|Rescued manatees living it up at Atlantis|
Guardian Senior Reporter
Published: Oct 20, 2011
Two manatees rescued from Nassau Harbour by marine mammal experts on Saturday, seemed to be settling in quite comfortably at their new home in the Atlantis resort on Paradise Island yesterday.
When The Nassau Guardian visited Paradise Island, 25-year-old, 1,200 pound Rita and her male calf Georgie swam lazily in a deep pool at the resort’s marine quarantine facility as caretakers gave them buckets of lettuce and fresh water from a hose.
And while residents of Spanish Wells, North Eleuthera took to Rita and Georgie’s Facebook page to demand that the popular sea cows be returned to their former home in that island’s harbor, it doesn’t appear they’ll be leaving anytime soon.
Atlantis vice president of Marine Mammal Operations Terry Corbett said that Rita and Georgie will be quarantined for the next few weeks, and after that the pair’s future is uncertain.
“It’s up to the government to decide what the best position and disposition for the mom and calf would be,” said Corbett.
“Either to release them back into waters, find a safe sanctuary for them, or take them back to Florida where the manatee population is, or to keep them here and observe them for a while longer. It’s tough to release manatees in the winter because they do rely on warm water. We’re just doing what they (the Department of Marine Resources) tells us to do.”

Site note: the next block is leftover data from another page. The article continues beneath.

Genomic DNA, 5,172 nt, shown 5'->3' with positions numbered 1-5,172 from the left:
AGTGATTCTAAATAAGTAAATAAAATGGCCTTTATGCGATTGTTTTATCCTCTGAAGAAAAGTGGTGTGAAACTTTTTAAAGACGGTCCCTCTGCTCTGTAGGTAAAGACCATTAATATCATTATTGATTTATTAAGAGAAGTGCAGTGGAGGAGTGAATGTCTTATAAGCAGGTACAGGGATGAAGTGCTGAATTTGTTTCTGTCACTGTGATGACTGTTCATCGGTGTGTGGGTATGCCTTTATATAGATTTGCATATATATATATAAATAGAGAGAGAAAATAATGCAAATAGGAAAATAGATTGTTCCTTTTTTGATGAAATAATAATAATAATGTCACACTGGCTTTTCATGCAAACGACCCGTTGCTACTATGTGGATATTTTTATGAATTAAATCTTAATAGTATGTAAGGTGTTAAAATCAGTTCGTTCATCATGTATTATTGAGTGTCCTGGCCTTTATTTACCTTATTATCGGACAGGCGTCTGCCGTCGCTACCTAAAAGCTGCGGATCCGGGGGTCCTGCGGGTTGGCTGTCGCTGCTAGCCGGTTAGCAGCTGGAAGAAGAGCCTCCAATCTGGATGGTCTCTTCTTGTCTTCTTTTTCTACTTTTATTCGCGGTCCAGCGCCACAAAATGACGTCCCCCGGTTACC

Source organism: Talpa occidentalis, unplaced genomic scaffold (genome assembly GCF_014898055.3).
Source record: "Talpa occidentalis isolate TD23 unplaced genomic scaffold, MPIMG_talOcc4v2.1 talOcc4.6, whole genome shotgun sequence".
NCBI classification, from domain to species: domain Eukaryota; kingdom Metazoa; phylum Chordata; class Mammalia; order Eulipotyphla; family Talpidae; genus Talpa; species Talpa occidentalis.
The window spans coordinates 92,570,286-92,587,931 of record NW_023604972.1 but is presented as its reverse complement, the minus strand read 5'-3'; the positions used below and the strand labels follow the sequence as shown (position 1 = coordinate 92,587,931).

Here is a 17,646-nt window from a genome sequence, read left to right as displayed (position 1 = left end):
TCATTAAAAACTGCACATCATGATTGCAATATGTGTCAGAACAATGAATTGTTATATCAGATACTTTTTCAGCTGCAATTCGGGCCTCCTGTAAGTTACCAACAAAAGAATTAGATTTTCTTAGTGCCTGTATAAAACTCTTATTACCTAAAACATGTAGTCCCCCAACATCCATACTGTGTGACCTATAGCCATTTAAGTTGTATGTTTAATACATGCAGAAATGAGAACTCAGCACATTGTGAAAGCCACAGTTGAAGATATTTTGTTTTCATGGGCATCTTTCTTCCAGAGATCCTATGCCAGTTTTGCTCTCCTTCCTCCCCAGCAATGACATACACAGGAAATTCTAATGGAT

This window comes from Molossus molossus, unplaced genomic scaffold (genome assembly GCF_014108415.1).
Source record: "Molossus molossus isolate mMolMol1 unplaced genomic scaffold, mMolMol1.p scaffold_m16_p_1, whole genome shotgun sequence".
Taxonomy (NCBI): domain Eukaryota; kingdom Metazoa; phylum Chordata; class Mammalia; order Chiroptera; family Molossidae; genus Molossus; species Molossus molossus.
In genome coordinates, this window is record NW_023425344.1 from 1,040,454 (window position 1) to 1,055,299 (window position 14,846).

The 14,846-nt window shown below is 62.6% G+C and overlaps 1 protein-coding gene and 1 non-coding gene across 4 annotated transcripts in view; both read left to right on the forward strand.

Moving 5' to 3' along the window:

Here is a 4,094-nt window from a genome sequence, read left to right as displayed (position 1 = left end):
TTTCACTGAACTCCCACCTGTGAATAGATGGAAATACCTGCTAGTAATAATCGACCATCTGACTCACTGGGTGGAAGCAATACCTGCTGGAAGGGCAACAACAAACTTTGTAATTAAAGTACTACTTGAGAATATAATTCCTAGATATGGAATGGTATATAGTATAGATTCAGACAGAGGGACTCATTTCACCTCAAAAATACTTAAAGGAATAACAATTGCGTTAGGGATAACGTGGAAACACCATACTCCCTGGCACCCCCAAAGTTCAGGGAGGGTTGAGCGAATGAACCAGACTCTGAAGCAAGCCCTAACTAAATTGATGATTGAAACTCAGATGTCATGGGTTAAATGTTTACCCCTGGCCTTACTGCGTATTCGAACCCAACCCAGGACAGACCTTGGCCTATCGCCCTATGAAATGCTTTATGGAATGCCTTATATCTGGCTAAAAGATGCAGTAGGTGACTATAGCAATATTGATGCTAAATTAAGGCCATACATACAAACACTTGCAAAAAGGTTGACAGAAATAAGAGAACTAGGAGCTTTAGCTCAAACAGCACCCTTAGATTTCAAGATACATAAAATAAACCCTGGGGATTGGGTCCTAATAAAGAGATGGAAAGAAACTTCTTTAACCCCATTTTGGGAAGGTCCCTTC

Corbett said Atlantis officials have not discussed the possibility of permanently housing Rita and Georgie, who showed up in the harbor last week Tuesday.
The main concern was to get the endangered animals out of the busy harbor, said Corbett. “Mortality rates for manatees (are) mostly due to boat strikes,” she explained.
Direction of Marine Resources Michael Braynen said that the government is considering having the manatees relocated to Florida, releasing them into the sea, or having them remain in captivity.
He said that it would be costly to have them transported to Florida, however, he pointed out that nothing has been decided.
Now, said Corbett, Atlantis’ team of marine experts will focus on making sure they are comfortable, well fed and healthy.
“We’re flying in a manatee specialist – a veterinarian. He gets here on Sunday to do a full health assessment of mom and calf,” she said.
“Every marine mammal is subject to certain viruses that are in the marine environment. So anytime we bring in a stranded marine mammal we have a panel of tests that we run for these viruses to see if (the animals) are carriers, to document if they need further treatment or whatever.”
Corbett said Atlantis has contacted the U.S. Fish and Wildlife Service, which is the agency overseeing the manatee population in Florida.
“They’re very happy that they’re safe and out of harm’s way,” she said.
There are about 3,300 manatees in Florida.
Rita and Georgie are the only known manatees in The Bahamas.
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